Douglas County discusses new Juvenile Justice Center, overflow issues

Commissioners discuss the new juvenile justice center and its capacity
Published: Nov. 22, 2022 at 4:11 PM CST
Email This Link
Share on Pinterest
Share on LinkedIn

OMAHA, Neb. (WOWT) - Douglas County’s $27 million juvenile justice center is set to open next summer, and there is still discussion about the number of young people the new building will hold.

The transition from the old facility to the new is on the horizon and some commissioners say programming changes have to be made to reform the system and better serve troubled youth.

Douglas County’s Juvenile Justice Center has room for 64 juvenile offenders.

Data released at the Douglas County Commissioners meeting reveals right now there are more than 80 juveniles in the current facility.

Douglas County Commissioner Jim Cavanaugh saw it coming.

“This is something in the best-case scenario that should have been planned for,” Cavanaugh said. “It was certainly foreseen years ago. I specifically have raised this repeatedly over a number of years.”

“I really don’t recall a lot of conversation about the capacity from certain voices, I do recall a lot of discussion about the space to keep it at the same space,” said Commissioner Chris Rodgers.

Rodgers went back to the data, pointing out the number of admissions to the current juvenile center is decreasing. And to get a true picture of capacity, in the current center you have to look at who is in the current facility. There are around a dozen juveniles from other jurisdictions from Scotts Bluff to Sarpy County in the Douglas County Juvenile Center.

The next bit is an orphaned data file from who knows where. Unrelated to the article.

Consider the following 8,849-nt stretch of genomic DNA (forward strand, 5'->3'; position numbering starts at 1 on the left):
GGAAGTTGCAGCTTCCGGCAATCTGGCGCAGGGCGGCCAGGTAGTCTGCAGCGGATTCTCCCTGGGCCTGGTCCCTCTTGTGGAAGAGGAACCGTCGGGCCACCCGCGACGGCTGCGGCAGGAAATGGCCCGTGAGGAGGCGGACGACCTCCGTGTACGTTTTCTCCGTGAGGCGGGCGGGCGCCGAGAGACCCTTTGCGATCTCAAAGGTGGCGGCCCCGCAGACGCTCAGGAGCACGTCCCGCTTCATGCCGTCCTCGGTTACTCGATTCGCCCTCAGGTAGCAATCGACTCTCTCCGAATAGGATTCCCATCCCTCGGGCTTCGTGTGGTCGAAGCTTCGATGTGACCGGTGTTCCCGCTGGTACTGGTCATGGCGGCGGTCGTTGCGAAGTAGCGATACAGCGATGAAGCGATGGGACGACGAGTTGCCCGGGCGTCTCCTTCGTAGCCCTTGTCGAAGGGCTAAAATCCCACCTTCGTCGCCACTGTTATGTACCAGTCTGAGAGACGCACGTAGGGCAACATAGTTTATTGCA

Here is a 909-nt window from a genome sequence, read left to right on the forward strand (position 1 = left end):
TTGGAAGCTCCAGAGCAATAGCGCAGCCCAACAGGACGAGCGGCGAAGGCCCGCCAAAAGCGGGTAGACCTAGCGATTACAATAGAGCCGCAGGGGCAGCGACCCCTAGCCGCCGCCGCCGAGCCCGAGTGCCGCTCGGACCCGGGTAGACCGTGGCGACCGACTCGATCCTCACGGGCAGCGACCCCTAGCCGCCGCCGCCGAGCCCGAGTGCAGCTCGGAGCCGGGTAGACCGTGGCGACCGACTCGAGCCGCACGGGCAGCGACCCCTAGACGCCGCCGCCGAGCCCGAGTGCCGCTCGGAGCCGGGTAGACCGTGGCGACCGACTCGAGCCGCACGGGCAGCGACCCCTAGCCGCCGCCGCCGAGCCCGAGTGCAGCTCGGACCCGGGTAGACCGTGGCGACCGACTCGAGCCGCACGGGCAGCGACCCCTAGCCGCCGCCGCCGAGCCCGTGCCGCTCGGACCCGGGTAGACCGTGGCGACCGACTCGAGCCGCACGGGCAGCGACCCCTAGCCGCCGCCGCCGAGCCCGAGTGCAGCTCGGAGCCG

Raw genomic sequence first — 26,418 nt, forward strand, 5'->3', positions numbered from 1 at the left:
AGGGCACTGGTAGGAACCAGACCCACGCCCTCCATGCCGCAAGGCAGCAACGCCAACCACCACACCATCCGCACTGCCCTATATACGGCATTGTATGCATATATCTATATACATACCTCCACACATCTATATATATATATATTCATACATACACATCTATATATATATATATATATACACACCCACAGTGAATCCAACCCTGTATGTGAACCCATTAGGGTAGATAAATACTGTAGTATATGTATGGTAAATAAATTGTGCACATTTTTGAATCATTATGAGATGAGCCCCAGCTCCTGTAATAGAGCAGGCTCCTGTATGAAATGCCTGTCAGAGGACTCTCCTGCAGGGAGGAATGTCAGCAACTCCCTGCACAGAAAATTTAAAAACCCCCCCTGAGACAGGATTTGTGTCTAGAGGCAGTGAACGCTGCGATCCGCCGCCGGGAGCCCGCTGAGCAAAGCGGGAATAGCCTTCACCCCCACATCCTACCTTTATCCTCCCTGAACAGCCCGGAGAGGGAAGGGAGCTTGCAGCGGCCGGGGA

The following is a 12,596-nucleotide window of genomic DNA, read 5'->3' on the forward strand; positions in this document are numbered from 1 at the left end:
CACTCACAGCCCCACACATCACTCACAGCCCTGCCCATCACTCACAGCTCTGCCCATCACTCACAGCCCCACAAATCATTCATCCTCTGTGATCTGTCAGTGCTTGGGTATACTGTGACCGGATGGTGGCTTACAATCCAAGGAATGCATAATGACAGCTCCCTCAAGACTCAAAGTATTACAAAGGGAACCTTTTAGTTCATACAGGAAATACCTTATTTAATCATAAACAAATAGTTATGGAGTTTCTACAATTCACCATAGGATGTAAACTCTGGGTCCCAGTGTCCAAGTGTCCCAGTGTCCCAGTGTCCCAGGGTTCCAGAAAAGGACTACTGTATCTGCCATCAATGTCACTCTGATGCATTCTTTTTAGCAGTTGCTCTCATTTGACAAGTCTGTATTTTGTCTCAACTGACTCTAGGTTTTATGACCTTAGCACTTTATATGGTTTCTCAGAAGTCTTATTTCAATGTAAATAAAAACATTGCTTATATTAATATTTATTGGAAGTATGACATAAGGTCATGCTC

“We’re no longer going to be able to be that safety net. As you saw from the numbers we’re holding people from other places, we are everybody’s safety net. We can no longer continue to be that, it’s not best for the kids.”

There are also around two dozen youth in the Douglas County Youth Center who are wards of the state, some under probation and Department of Health and Human Services supervision.

Data also shows the average length of stay is increasing. Board Chairperson Mary Ann Borgeson says the time for point fingers and name calling is over, it’s time to work together to get better programming and solve these issues.

“That’s not helping,” Borgeson said. “What are all those people who are doing, what’s their solution other than building more beds to place our kids in?”

Commissioner P.J. Morgan says state senators could soon be discussing keeping the old facility open to help with the outside overflow.

Commissioner Rodgers also believes help should come from Lincoln and the state’s billion dollar budget surplus.

“You’re going into a session with a new unicameral and a new administration and you have a billion dollars worth of resources to play with.”

The new juvenile justice is part of a more than $100 million project that includes an annex for the county courthouse and more room for attorneys and juvenile probation offices.